David stood bewildered. Surveying the scene before him, there was little evidence of the home he had once known. The formerly deep red carpet had faded to a grubby pink as it basked in the sunlight that poured through the bay window of 147 Sutton Street. Evidence of its past peeked from beneath decades old furniture as he moved it this way and that, trying to get it just right. But as hard as he tried, home remained always just out of his reach.
He recognised no trace of himself in his bedroom. It was all her: the bedding, the figurines on the dressing table, even the bed was her. He strode determinedly out of the room, stopping on the other side of the threshold. With an about turn he stormed back, scooping the figurines into his arms before carefully dropping them on to the bed. He stared at them, deliberating his next move. He gently bundled the duvet, the porcelain clinking as he carried it to the spare room. It was a start; after all she had been dead nearly two years now.
“Go,” she whispered, unable to give any weight of conviction to the word. He stared at her, his eyes searching for the truth in the single instruction she had spoken.
“Go,” she said again, still in that same whispered breath, but her eyes telling him all that he needed to know. He rose to his feet, his hand still clutching hers. He nodded as he released her; unable to say what he knew she could not bear to hear, before turning quickly on his heels and disappearing into the unknown.
She regarded his sad face and couldn’t help but laugh. He looked pitiful; standing with only one shoe, tears falling for the one that lay abandoned beside him. “Bad mother,” she scolded herself, but it did nothing to abate the chuckling that escaped her. She knelt down, carefully guiding his foot into the discarded shoe and fastening the velcro tightly. Entirely clothed once more, his tears no more than a sniffle, he beamed at her. She kissed his forehead, wiped the dribble that had escaped his nose and knew she couldn’t love him more than she did in this moment.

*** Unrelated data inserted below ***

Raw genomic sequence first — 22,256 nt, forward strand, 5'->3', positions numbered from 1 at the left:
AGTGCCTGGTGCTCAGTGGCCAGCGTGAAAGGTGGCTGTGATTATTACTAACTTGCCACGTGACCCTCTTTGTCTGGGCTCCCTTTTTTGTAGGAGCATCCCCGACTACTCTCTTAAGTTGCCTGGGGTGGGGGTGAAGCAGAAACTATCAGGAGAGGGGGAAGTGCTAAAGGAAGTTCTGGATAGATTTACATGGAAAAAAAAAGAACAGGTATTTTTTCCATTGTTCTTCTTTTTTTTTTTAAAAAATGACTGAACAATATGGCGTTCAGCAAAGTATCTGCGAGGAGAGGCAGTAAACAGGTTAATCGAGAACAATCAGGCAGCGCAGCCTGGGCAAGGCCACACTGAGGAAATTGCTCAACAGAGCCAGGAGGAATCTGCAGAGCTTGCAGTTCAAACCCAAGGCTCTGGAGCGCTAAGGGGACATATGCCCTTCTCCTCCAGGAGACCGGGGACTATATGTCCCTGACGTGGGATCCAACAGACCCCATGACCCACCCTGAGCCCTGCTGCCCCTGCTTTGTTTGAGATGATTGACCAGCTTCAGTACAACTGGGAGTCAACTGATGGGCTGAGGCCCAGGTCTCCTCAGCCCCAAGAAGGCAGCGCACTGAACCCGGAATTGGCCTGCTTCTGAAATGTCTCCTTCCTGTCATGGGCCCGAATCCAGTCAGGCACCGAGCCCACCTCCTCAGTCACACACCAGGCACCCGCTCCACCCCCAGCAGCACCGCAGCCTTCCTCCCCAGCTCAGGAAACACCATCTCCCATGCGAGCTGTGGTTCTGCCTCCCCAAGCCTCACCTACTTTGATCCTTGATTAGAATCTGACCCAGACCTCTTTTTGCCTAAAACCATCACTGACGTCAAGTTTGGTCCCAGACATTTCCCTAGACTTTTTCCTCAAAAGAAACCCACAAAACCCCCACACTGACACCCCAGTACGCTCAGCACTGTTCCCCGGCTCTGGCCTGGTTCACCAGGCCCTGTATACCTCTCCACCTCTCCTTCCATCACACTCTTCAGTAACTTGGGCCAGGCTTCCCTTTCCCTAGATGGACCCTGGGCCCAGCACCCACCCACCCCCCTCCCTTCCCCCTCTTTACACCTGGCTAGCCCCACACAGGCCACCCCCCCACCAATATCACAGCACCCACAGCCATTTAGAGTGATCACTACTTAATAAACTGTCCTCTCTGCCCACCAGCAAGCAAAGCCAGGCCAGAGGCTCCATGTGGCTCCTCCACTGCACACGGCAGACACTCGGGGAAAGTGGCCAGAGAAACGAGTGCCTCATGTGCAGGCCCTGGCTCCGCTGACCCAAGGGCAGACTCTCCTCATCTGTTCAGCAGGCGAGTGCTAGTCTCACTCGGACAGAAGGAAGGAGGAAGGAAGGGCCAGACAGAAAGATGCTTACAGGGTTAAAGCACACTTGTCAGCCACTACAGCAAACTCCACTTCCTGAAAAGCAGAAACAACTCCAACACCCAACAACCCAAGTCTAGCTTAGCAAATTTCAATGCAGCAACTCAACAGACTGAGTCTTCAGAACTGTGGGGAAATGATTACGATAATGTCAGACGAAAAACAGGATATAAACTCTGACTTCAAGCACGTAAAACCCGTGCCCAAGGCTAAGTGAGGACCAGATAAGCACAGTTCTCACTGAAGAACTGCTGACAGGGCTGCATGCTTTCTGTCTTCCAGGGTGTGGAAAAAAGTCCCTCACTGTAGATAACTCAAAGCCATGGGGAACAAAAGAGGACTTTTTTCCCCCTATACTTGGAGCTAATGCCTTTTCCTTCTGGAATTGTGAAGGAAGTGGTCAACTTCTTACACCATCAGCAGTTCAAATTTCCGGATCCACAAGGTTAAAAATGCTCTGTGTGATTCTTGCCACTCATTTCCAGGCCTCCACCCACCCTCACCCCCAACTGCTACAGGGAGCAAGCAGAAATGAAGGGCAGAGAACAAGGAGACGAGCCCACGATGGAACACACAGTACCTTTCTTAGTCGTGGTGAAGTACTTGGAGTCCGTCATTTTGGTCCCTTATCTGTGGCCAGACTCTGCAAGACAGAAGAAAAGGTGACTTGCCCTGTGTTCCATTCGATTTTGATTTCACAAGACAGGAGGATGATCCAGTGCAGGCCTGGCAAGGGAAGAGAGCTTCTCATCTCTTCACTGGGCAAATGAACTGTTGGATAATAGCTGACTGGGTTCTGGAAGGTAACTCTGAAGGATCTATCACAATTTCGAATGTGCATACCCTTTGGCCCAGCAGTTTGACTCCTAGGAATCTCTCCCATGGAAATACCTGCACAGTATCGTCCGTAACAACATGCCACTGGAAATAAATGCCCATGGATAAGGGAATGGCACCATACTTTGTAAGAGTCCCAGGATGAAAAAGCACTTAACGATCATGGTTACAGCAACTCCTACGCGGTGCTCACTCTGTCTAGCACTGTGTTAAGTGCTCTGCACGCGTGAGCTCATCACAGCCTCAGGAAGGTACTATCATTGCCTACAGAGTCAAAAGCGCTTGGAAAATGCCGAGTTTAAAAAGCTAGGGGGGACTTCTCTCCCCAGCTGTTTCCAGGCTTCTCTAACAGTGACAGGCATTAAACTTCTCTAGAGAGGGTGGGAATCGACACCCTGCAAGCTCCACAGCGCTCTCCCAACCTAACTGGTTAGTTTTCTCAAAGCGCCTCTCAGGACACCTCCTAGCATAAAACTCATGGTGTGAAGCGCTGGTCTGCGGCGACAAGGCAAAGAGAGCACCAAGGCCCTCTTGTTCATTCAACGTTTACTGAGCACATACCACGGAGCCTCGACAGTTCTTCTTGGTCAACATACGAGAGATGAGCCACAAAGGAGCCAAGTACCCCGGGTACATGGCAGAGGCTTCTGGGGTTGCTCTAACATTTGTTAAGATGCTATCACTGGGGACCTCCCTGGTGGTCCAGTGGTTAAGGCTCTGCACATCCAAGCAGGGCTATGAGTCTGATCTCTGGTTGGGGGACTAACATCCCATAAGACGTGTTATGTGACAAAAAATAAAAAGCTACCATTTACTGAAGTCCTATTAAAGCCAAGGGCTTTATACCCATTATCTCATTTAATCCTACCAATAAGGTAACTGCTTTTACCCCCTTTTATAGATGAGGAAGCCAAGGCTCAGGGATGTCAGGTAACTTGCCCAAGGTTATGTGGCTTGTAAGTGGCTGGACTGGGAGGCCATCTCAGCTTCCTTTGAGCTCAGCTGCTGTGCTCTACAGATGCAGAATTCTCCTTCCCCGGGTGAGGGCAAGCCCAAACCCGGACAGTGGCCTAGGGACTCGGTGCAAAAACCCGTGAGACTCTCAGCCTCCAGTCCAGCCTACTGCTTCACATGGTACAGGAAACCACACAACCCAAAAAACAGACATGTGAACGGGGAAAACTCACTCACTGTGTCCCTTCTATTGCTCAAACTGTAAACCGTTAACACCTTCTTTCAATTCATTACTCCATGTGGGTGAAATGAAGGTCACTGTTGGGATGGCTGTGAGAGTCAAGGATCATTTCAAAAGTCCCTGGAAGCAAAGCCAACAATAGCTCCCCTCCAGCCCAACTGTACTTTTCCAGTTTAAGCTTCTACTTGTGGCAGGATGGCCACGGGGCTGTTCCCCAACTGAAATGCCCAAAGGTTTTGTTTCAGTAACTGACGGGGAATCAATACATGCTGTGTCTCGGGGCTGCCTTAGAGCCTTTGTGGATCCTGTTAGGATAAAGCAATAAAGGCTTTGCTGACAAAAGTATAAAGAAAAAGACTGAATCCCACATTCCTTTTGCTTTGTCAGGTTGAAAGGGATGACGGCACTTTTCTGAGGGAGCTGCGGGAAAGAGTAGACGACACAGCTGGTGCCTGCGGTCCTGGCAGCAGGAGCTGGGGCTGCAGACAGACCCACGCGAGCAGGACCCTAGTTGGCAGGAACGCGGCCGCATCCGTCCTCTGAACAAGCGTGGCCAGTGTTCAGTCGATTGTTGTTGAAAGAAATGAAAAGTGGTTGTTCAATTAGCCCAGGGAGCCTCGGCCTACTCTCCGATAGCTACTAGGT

There was so much she wanted to say; things that had been left unsaid for an eternity. Inside her head she’d screamed them so loud, but had never given them any sound. She really was the coward they professed her to be.
Her stomach knotted and churned as the words resonated inside. She knew them all exactly so that their meaning could not be mistaken, the message misinterpreted. But as he held her in his arms she found only silence escaped her parted lips, with his breath warm against her skin quieting the voices screaming to be heard.
I approached the wrought iron gates to the cemetery. They were ornate beyond necessity: filigreeing and pointing and posing in every which way. But that didn’t distract from the truth. Existing in the empty spaces between each constructed spindle, the cavity atop each pointed diamond shape, the voids swirling in and around each perfectly curled piece of metal were the gateways to hell. The doorway for the demons and ghosts and curses that are the haunting of each and every one of us until our dying days. Those spaces, each emptiness a playground for the devil himself.
The old man strode with purpose, whistling as he went on his way. His rubber wellied feet kicked up the leafy carpet, his arms balancing a rake over his shoulder. The rake suited him well; the metal rusting and old like him, the spokes bent out of shape from a lifetime of labour. He began to rake up the fallen leaves, the old whistling tune mingling with the delicate notes of the leaves as they cut through the air. He worked tirelessly, amassing piles standing proud like monuments amidst the trees. All the while he whistled that old whistle tune.